MMMMMMmmmmm…  Another blog here?  I can debate this one too.  I think both sides need to know something about the other.

            BTW the move from technical to functional should not be considered a promotion all the time.  They are just different skill sets.  I think someone has already said that in this conversation.

            (0) 
            1. Kumud Singh
              I would say a good technical consultant can always turn into very good functional (techno-functional) consultant and then solution architect and the hierarchy goes up and up…

              I am not sure how easy would be for a funct. consultant to get into technicality though?
              This is no offence just a thought and can be very well be proven wrong.No debates on this….

              Regards,
              Kumud

              (0) 
              1. Michelle Crapo
                No Debates!!!  What fun are you?  I agree, I think it would be harder to go from functional to technical.  So really not a debate.

                I think they can do it.  Many have some sort of technical knowledge they have to in order to design the functional solutions.  In my simple mind all configuration is – a table that controls how a program runs.  IE different paths depending on the program reading the configuration table.  Once you start thinking like that.  The functional consultant already knows how to set up those business rules that will be used to program.

                Harder – agreed.  Impossible – no.   I think they have to work with the developer to get the best solution if it is custom.  I think the developer should work with the functional consultant to determine if custom development is needed or if there is a way to change functional settings.

                BTW – a good ABAP developer sets up “Z” configuration tables at key points so that they don’t have to make a program change for the program to work differently.  The functional consultant can just change the table.  I do this with anything where there was a debate during blueprinting.  Another argument for us to be involved early.

                Well – I can say this blog is really good.  The responses even better.  They make me think and make me respond.  (Maybe not good.  Although people can skip my responses if they are too boring or repetitive.)

                Thank you Mauricio!

                (0) 
                1. Mauricio Cruz Post author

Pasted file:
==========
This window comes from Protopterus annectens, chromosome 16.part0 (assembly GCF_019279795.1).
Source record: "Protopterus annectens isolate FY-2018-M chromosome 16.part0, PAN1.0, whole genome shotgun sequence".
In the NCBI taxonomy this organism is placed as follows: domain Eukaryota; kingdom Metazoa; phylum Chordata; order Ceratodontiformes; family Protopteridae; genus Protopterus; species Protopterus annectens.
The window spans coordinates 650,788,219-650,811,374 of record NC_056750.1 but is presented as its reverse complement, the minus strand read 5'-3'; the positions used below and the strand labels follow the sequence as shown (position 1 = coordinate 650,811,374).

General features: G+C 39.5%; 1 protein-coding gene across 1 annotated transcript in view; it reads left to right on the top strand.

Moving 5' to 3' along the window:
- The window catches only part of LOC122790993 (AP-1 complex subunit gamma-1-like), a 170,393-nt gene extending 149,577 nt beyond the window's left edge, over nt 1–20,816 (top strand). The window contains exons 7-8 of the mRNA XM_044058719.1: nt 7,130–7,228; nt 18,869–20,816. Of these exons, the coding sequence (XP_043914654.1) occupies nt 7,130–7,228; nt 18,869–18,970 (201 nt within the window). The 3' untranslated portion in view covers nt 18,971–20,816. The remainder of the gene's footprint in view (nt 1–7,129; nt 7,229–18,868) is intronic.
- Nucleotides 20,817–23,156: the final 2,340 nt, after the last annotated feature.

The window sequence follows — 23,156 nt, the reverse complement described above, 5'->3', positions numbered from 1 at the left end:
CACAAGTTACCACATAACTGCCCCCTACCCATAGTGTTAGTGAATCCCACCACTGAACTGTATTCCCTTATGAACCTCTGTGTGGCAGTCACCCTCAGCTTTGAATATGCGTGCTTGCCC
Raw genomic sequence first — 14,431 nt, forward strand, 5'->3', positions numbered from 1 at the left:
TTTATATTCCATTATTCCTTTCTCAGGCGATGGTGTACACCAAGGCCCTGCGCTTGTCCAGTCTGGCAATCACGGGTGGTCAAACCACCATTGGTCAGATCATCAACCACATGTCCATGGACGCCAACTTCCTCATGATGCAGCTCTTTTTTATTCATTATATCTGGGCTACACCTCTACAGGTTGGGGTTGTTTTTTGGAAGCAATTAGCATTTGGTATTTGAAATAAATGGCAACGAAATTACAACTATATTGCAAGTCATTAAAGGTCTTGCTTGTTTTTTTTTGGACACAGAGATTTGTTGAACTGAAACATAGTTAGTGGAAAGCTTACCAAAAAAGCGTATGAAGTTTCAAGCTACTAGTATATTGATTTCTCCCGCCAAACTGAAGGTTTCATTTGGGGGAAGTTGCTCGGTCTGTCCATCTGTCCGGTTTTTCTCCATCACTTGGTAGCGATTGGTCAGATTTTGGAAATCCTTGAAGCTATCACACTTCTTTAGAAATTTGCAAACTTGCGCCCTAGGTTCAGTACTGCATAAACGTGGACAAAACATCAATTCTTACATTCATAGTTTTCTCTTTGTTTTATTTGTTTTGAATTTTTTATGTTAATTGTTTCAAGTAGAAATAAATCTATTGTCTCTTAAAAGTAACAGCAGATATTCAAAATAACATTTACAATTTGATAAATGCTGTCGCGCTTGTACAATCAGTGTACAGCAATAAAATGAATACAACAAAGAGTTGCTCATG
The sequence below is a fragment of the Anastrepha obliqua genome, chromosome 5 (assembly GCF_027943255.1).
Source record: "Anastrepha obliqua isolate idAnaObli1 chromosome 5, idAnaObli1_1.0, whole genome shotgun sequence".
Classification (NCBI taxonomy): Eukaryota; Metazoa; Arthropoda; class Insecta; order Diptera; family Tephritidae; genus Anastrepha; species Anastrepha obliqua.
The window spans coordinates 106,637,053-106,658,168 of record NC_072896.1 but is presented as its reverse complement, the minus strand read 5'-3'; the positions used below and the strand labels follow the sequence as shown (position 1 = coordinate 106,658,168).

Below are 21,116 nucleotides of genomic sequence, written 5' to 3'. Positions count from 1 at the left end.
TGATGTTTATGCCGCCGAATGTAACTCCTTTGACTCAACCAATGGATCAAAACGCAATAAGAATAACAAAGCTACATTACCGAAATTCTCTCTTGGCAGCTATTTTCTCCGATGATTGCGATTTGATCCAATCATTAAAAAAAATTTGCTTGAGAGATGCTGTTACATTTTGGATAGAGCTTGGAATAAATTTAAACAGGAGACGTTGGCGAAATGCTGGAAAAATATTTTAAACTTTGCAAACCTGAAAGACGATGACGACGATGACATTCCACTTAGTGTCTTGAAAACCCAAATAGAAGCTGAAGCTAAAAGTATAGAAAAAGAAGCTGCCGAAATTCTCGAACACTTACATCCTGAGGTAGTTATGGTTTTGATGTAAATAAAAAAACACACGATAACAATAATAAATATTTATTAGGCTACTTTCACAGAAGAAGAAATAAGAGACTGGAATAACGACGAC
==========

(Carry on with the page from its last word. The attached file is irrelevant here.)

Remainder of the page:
Thank you for commenting and adding your thoughts here at the comments 🙂

                  I’m satisfied with the results from this blog, and I’m already thinking in a lot of new ones! More debates are yet to come 🙂

                  (0) 
        2. Michelle Crapo
          Really?  Does a bad functional person make more money than an expert Technical person?  Is the job movement up or sideways?  Manager is up, but it does not mean a technical person could manage.

          (0) 
    2. Michelle Crapo
      Why should you have to get any certification?  How do you know?  How do you know you are good technically?

      When I do phone interviews for development consultants, I do ask some functional questions depending on what they are being hired for.

      Since I believe all technical people should know at least a little bit of the functional, and all functional person should know a little bit of the technical.  That person has the same title.

      NOW – BPX, that person knows a lot about what the technology can do – not just SAP, a lot about what the configuration can do, and a lot about the business process.  So how do you know if you are a BPX?  That I don’t know – as I learn more and more functional areas – is that me?  Nope.  At my work it’s the title Business Process Architect.  And they do the 10,000 feet design and then the blueprinting / project team takes over.

      So yet another job to talk about!

      Again another blog?  These are some great points.  And could easily be put into a blog.  (Ranting to support your ideas.)

      Certification:
      “If a tree falls, and no one hears it, does that mean it doesn’t make any sound?”

      It may make a difference to other people.  See the certification 5, and the work they have done.  I’m the wrong one to talk about it. 🙂

      (0) 
  8. Suhas Saha
    Hello All,

    Sorry for pitching in so late, but i see quite a few rants floating around.